Monday, October 15, 2012

Louisiana Book Festival to offer 'WordShops'

    The Louisiana Book Festival will offer more than 125 authors from 10 a.m. to 5 p.m. Saturday, Oct. 27, at the State Capitol grounds in Baton Rouge. But on Friday, Oct. 26, there will be several “WordShops” offered for writers at the State Library and the Capitol Park Museum.
    This year’s four WordShops will focus on the fiction writing process, writing for young adults, writing about Louisiana and the process of getting published or self-publishing.
    Robert Olen Butler will present an all-day seminar titled “After Craft: The Process of Writing Fiction.” Butler is the author of Pulitzer Prize-winning “A Good Scent from a Strange Mountain.” The New York Times bestselling young adult author and National Ambassador for Young People’s Literature Walter Dean Myers will teach “Just Write: Here’s How! A Workshop for Writing Young Adult Novels” in the Seminar Center of the State Library. Author Ronald M. Gauthier and I will present “So You Want to Be Published?,” looking at the challenges and rewards of getting work published, and author Ken Wells presents “Selling Louisiana: Think Locally, Publish Nationally.”
    To register for WordShops, call Michelle Hobkirk at (225) 342-4931 or download the registration form from the “Exhibits & Workshops” section of Registration and payment are due by Oct. 23 and are $40 for half-day WordShops and $75 for the full day. Free parking is available.

Lafayette's Author Dinner
    Author Rick Bragg will be the guest speaker at the Friends of the Lafayette Parish Library’s annual Author Dinner on Oct. 25 at the Petroleum Club of Lafayette, 111 Heymann Blvd.
    Social hour begins at 6:30 p.m., followed by the buffet dinner at 7 p.m. The cost is $25 per person and the deadline for reservations is Oct. 22.
    Rick Bragg is a contributing editor to Southern Living magazine and a professor of writing at the University of Alabama. In 1996, he won the Pulitzer Prize for feature writing for his stories about contemporary America. His books include “All Over But the Shoutin’,” “Ava’s Man” and “The Prince of Frogtown.”
    For more information or to make reservations, call (337) 984-8661. To become a member of the Friends of the Library, which raises funds to support the Lafayette Publish Library System, call (337) 501-9209.

New releases
    Clare D’Artois Leeper wrote the newspaper column “Louisiana Places: Those Strange Sounding Names” from 1960 to 1979, and again from 2004 to 2006, reporting on both the common and unusual places throughout the state. A compilation of her vast information has been published by LSU Press, titled “Louisiana Place Names: Popular, Unusual, and Forgotten Stories of Towns, Cities, Plantations, Bayous and Even Some Cemeteries.” The name origins of Louisiana’s places trace back to many sources, from the person who settled there to popular local dishes.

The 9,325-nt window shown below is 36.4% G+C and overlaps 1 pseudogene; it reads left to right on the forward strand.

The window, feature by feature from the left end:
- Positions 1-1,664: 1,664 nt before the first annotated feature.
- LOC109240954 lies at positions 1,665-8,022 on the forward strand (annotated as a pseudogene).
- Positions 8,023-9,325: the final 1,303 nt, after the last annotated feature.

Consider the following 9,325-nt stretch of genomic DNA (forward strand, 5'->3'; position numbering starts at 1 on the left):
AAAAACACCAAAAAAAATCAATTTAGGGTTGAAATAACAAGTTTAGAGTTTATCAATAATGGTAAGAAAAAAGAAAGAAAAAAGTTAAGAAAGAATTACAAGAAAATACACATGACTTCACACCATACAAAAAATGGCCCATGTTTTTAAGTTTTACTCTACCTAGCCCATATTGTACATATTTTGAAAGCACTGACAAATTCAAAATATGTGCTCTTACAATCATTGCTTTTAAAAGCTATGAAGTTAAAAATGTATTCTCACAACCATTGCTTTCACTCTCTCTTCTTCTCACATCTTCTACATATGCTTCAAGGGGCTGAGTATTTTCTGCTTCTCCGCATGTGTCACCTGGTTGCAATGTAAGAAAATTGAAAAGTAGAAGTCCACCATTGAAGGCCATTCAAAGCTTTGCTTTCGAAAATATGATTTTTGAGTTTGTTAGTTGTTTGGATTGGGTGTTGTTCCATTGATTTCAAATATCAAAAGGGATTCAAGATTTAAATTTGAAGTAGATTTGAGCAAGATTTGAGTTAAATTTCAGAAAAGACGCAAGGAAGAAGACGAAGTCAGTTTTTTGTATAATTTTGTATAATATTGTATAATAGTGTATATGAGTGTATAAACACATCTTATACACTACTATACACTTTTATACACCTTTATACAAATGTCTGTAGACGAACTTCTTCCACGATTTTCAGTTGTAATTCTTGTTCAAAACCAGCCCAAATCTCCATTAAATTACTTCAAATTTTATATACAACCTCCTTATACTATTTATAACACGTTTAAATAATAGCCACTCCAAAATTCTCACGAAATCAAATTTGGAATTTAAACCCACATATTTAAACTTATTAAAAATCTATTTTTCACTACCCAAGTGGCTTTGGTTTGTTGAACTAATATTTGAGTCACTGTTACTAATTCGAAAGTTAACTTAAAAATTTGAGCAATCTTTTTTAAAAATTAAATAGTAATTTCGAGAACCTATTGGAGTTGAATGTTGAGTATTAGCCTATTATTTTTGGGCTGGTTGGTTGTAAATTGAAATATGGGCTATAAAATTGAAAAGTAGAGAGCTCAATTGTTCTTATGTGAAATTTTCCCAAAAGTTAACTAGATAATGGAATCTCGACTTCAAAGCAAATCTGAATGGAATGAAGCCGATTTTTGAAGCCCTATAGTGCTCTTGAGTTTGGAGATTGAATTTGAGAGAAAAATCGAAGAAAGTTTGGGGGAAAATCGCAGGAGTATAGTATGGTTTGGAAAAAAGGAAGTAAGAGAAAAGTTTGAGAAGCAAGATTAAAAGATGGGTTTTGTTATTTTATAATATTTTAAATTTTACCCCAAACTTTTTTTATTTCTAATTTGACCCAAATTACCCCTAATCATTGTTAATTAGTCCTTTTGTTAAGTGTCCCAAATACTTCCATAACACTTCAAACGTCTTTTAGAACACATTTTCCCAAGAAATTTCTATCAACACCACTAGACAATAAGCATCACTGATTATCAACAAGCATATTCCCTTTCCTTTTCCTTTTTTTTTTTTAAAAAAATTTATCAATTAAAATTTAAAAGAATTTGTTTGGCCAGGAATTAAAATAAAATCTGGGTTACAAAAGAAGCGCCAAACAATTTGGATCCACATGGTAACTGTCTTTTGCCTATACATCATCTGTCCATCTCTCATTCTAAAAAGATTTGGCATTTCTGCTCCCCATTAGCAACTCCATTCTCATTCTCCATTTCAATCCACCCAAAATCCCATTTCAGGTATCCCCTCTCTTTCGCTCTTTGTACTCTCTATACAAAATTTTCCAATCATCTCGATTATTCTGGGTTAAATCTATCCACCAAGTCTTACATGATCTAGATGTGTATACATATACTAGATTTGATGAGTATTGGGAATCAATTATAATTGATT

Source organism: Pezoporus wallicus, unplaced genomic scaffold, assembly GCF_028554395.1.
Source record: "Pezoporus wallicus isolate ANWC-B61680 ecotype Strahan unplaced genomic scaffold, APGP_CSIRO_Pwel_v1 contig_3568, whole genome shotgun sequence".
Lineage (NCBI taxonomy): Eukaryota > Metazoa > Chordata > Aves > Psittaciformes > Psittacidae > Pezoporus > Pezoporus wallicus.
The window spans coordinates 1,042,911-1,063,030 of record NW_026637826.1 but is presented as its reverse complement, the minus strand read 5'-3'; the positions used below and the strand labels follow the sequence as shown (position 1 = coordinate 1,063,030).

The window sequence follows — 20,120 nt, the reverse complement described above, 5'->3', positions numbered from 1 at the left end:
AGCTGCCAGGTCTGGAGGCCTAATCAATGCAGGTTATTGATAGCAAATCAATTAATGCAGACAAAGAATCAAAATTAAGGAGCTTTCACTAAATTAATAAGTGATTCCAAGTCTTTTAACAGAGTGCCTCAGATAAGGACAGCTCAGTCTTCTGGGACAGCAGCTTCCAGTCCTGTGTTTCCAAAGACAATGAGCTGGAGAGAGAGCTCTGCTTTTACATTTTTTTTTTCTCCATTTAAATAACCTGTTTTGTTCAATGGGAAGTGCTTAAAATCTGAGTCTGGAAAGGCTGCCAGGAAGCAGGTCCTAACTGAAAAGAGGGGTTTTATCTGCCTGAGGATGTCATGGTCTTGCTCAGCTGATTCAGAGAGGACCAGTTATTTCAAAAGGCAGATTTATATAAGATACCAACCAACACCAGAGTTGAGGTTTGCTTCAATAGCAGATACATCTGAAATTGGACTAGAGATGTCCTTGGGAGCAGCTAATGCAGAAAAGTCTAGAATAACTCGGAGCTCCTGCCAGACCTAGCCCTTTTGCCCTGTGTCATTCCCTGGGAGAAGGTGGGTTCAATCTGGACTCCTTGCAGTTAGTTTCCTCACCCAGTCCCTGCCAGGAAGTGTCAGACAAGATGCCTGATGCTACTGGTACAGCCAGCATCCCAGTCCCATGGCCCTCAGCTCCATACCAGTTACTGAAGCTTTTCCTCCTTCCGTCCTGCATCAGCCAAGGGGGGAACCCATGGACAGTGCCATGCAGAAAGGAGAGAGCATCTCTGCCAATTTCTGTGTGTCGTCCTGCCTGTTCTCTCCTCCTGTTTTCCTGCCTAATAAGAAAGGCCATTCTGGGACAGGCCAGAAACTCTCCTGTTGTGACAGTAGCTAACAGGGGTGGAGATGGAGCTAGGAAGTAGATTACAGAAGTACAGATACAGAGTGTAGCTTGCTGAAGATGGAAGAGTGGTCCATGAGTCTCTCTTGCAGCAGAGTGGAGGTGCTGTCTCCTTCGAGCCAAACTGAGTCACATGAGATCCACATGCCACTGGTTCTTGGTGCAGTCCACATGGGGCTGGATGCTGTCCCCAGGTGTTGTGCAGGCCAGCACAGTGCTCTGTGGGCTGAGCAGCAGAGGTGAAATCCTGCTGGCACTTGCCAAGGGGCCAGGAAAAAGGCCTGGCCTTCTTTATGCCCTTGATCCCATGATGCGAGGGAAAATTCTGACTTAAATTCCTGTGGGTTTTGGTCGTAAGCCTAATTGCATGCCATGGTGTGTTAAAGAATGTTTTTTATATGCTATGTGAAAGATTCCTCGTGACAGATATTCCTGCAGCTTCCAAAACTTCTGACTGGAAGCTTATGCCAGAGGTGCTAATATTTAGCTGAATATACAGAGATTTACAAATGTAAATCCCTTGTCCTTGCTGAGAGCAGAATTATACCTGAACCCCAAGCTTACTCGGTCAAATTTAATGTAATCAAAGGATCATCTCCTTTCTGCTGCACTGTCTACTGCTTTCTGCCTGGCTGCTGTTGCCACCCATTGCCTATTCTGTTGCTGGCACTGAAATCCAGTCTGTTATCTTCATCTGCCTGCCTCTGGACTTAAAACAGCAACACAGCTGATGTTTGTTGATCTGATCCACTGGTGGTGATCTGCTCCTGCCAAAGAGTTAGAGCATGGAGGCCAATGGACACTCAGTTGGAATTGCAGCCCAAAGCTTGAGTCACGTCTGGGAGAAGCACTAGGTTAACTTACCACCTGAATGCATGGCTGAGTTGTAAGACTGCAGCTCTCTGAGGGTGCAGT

Fans of “Duck Dynasty” rejoice. Now there’s a book to coincide with the A&E TV series, arriving just in time for Season Two. “The Duck Commander Family: How Faith, Family, and Ducks Built a Dynasty” hits bookstore shelves Tuesday, a behind-the-scenes look at the Robertson family of West Monroe, owners and operators of Duck Commander, which produces handmade duck calls.
    Curious about what social media is all about? Editors of Social Commerce Today, Paul Marsden and Paul Chaney of Lafayette, share insights in “The Social Commerce Handbook: 20 Secrets for Turning Social Media into Social Sales.” The book was first published as an e-book but is now available in paperbook.
    Michael Allen Zell, an award-winning writer and host of New Orleans’s Black Widow Salon, has published his debut novel, “Errata.” The story follows a young New Orleans cabbie who has been shocked by a crime.
    Louisiana natives and the state’s African American history, from its early settlement and Civil War aftermath to the Jena Six and Katrina, is well represented in Linda Tarrant-Reid’s “Discovering Black America: From the Age of Exploration to the Twenty-First Century.” It’s a beautiful designed book offering more than 400 years of black American history.
    Pelican Publishing has released several new children’s books this fall. Dianne de Las Casas has adapted the Appalachian folktale “Sody Sallyraytus” into “Beware, Beware of the Big Bad Bear,” illustrated by Marita Gentry, both of Louisiana. Nikole Brooks Bethea offers a Southern alphabet with “G is for Grits,” illustrated by Alison Davis Lyne. And Johnette Downing of New Orleans adapts a Choctaw tale with “Why the Possum has a Large Grin,” illustrated by Christina Wald.
Book events
    The Jeanerette Museum has planned history talks this fall, with UL-Lafayette history professor and author Michael Martin speaking on the “Long Family: Huey, Earl and Russell Long” at 6 p.m. Tuesday. Light refreshments will be served. Martin will return on Nov. 14 to discuss the New Orleans Saints and the NFL with a brief history of the organizations. For information, call (337) 276-4408 or visit
    The Lafayette Parish Library offers the Master Puppet Theater at 10:30 a.m. Tuesday, Wednesday and Thursday in the Story Time Room of the South Regional Library. For details, call 981-1028.     Also this week is the “Eat This Book” craft for teens at 1 p.m. Tuesday at the Jefferson Street branch, 1 p.m. Thursday at the South Regional Library and 6 p.m. Oct. 24 at North Regional.
    Anne Butler, author of “Main Streets of Louisiana,” will speak at noon Wednesday as part of the Louisiana State Museum’s Lunchtime Lagniappe series. The event will be at the Capitol Park Museum in downtown Baton Rouge, is free and attendees are encouraged to bring their own lunch.

Cheré Coen is the author of “Exploring Cajun Country: A Historic Guide to Acadiana” and co-author of “Magic’s in the Bag: Creating Spellbinding Gris Gris Bags and Sachets.” She teaches writing at UL-Lafayette’s Continuing Education. Write her at